Let’s talk about teamwork.
I am not necessarily thinking, “Team America” style teamwork right now, but that does make me laugh a bit. The teamwork I am thinking about is how the muscles of our body work in perfect harmony to create movement, provide stabilization, and promote balance.
Of course, you have heard that a team is only as strong as its weakest player, and sometimes our weakest player is the one overpowering the situation. Pain patterns and range of motion limitations in our joints often result from imbalances and weakness in our muscular system. I point out that it’s potentially the “strongest” muscle causing the most problems because it is very easy for that muscle to overpower the stabilizing muscles and the smaller muscles.
It is important to briefly explain how the muscles work together so we can begin to clearly see how they can work together to promote harmony — or conversely, against each other to create pain:
- The Agonist: This is is the primary mover involved in an action.
- The Antagonist: This refers to the muscle in the action that opposes the agonist. The antagonist primary reaction is to relax, so the agonist muscle can perform the desired function. Secondarily, the antagonist if not required to fully relax, will be used to slow down or stop the movement. The antagonist will slow or stop a movement if the agonist muscle is being overloaded by too much weight, in this case the slowing of the action helps create enough tension to help the agonist muscle complete the task. The antagonist is very important in helping the agonist and synergist deal with the forces of gravity as well.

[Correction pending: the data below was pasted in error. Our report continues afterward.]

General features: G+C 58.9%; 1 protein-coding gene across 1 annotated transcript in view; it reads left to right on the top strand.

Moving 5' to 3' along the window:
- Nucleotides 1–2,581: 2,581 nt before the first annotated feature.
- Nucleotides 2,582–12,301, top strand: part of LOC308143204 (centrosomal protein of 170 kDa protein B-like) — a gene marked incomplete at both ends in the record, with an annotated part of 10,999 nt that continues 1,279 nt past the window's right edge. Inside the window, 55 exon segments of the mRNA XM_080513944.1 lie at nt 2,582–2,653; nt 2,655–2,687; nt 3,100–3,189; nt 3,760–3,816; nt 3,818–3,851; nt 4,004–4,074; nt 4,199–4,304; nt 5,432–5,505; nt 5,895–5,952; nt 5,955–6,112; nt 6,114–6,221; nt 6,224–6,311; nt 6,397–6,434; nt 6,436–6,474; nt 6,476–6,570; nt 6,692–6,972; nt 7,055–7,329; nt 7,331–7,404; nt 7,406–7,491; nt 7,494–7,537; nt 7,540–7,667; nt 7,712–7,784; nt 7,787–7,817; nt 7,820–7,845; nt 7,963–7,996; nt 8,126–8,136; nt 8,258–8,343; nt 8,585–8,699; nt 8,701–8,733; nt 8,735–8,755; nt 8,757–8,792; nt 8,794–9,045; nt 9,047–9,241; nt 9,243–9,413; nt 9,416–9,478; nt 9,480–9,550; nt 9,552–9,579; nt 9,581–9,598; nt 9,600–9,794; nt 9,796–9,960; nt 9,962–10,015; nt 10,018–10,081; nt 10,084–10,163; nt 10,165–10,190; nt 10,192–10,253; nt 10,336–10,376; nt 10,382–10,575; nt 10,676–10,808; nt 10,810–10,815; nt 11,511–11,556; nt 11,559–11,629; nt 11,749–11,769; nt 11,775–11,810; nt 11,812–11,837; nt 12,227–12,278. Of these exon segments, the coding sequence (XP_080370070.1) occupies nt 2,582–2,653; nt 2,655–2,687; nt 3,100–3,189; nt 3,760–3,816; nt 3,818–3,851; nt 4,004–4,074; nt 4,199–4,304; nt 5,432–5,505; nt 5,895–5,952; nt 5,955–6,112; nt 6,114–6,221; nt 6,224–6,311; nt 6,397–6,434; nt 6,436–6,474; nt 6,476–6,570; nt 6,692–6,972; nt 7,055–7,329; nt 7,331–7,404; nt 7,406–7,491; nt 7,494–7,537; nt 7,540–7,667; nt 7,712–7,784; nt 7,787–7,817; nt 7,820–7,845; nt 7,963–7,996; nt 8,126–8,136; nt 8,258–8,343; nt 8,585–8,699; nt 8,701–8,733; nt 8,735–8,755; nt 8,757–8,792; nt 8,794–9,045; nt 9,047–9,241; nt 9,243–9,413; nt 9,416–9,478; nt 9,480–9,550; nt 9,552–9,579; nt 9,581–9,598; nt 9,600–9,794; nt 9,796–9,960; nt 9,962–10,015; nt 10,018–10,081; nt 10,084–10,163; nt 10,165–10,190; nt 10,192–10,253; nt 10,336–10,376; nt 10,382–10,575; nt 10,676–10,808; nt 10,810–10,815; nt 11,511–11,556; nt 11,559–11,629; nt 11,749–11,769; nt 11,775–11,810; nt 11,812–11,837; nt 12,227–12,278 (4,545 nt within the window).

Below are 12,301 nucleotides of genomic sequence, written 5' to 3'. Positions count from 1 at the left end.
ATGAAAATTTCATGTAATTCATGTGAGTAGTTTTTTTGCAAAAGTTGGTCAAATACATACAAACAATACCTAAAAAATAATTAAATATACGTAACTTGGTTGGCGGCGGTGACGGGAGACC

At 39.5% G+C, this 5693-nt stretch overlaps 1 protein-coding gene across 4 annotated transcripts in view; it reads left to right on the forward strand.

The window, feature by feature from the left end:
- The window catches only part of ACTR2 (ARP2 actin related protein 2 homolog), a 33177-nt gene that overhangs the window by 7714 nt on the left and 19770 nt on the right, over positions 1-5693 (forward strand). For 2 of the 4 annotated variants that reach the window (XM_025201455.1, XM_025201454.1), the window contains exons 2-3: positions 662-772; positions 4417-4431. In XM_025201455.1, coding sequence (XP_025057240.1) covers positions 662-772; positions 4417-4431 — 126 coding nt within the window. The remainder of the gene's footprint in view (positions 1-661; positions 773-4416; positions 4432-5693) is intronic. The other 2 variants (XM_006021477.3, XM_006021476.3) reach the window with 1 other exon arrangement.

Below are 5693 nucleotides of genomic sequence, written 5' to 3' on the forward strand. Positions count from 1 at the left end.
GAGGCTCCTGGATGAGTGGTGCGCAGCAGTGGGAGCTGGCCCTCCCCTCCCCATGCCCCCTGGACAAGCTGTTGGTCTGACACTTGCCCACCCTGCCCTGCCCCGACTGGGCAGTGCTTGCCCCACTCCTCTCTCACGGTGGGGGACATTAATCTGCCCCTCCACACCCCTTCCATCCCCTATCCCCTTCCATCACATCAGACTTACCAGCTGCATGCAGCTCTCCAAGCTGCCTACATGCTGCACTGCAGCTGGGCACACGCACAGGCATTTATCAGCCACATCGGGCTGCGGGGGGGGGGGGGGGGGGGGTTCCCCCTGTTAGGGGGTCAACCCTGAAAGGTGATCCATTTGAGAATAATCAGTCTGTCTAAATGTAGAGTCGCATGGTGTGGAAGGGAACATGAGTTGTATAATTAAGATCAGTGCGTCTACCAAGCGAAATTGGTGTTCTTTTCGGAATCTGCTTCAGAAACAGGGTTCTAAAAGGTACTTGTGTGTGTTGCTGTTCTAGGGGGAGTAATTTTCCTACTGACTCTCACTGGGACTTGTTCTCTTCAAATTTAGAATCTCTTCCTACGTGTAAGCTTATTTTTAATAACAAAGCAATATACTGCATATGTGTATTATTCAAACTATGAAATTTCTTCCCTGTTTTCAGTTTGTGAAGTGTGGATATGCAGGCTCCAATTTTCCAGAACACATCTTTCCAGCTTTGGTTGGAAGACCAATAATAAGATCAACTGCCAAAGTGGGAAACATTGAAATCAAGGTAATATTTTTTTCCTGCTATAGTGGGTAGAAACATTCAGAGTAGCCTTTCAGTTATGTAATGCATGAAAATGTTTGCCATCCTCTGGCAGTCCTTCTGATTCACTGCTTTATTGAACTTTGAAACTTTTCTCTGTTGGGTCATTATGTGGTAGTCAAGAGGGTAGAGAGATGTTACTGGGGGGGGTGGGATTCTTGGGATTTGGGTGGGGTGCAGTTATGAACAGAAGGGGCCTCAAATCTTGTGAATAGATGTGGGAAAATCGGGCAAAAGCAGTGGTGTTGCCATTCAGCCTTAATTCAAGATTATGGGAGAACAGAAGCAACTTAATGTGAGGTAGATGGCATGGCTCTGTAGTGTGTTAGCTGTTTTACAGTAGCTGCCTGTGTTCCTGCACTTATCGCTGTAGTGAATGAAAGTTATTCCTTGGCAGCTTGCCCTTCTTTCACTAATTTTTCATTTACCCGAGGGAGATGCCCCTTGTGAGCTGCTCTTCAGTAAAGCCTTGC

- The Synergist: The primary function is to stabilize the joint around which movement is occurring, which greatly assists the agonist in completing the desired function. The secondary purpose is to help create the desired movement, it assists the agonist.
- The Fixator: The primary purpose is to stabilize the origin of the agonist and the joint that the muscle’s cross or moves over during the movement. The majority of the fixator muscles are found working around the hip and shoulder joints.
By breaking down the basic function of a movement, one can see the impact a fatigued or injured antagonist muscle will have on the overall movement of an agonist muscle during a weight-bearing exercise or motion. If that antagonist cannot handle slowing down the motion, then the agonist and the synergist muscle will suffer — most likely resulting in a strain or overuse injury.
To ensure your muscles are working as team and to maximize your muscle potential use these few tips:
- take time to recover after exercise
- slow down your movements to focus on your mechanics
- regular sleep
- break repetitive patterns
Do you you have any imbalances that you’d like bring back into harmony? A muscle assessment will help you develop a complete understanding of your muscle, structural, and postural health.